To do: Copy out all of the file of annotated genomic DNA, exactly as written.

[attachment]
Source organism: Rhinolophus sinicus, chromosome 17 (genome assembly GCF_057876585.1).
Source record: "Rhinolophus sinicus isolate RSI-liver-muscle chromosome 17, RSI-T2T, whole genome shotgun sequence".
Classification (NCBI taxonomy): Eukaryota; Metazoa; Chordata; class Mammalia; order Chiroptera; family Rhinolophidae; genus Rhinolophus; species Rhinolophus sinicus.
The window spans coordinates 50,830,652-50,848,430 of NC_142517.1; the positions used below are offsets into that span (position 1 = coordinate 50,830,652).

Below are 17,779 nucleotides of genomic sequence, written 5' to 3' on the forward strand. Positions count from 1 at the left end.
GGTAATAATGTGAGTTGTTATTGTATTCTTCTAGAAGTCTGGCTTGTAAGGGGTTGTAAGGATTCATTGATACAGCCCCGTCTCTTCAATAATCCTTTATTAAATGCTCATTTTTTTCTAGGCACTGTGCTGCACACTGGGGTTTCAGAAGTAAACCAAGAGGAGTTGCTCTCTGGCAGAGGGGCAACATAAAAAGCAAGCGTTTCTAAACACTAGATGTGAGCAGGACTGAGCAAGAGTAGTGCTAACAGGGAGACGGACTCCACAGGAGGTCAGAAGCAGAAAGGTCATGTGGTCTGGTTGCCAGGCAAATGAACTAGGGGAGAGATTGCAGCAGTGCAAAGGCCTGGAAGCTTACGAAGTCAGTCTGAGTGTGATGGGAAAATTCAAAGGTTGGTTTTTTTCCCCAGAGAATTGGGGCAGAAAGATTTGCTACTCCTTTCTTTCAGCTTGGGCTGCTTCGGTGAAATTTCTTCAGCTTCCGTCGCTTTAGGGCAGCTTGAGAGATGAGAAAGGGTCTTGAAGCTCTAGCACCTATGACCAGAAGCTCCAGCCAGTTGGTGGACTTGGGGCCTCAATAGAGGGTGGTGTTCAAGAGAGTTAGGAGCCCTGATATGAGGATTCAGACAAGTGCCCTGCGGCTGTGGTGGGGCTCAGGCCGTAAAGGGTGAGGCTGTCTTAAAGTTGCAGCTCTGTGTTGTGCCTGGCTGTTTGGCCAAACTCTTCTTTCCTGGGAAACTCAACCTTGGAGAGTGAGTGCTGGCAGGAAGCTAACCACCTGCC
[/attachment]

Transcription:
Source organism: Rhinolophus sinicus, chromosome 17 (genome assembly GCF_057876585.1).
Source record: "Rhinolophus sinicus isolate RSI-liver-muscle chromosome 17, RSI-T2T, whole genome shotgun sequence".
Classification (NCBI taxonomy): Eukaryota; Metazoa; Chordata; class Mammalia; order Chiroptera; family Rhinolophidae; genus Rhinolophus; species Rhinolophus sinicus.
The window spans coordinates 50,830,652-50,848,430 of NC_142517.1; the positions used below are offsets into that span (position 1 = coordinate 50,830,652).

Below are 17,779 nucleotides of genomic sequence, written 5' to 3' on the forward strand. Positions count from 1 at the left end.
GGTAATAATGTGAGTTGTTATTGTATTCTTCTAGAAGTCTGGCTTGTAAGGGGTTGTAAGGATTCATTGATACAGCCCCGTCTCTTCAATAATCCTTTATTAAATGCTCATTTTTTTCTAGGCACTGTGCTGCACACTGGGGTTTCAGAAGTAAACCAAGAGGAGTTGCTCTCTGGCAGAGGGGCAACATAAAAAGCAAGCGTTTCTAAACACTAGATGTGAGCAGGACTGAGCAAGAGTAGTGCTAACAGGGAGACGGACTCCACAGGAGGTCAGAAGCAGAAAGGTCATGTGGTCTGGTTGCCAGGCAAATGAACTAGGGGAGAGATTGCAGCAGTGCAAAGGCCTGGAAGCTTACGAAGTCAGTCTGAGTGTGATGGGAAAATTCAAAGGTTGGTTTTTTTCCCCAGAGAATTGGGGCAGAAAGATTTGCTACTCCTTTCTTTCAGCTTGGGCTGCTTCGGTGAAATTTCTTCAGCTTCCGTCGCTTTAGGGCAGCTTGAGAGATGAGAAAGGGTCTTGAAGCTCTAGCACCTATGACCAGAAGCTCCAGCCAGTTGGTGGACTTGGGGCCTCAATAGAGGGTGGTGTTCAAGAGAGTTAGGAGCCCTGATATGAGGATTCAGACAAGTGCCCTGCGGCTGTGGTGGGGCTCAGGCCGTAAAGGGTGAGGCTGTCTTAAAGTTGCAGCTCTGTGTTGTGCCTGGCTGTTTGGCCAAACTCTTCTTTCCTGGGAAACTCAACCTTGGAGAGTGAGTGCTGGCAGGAAGCTAACCACCTGCC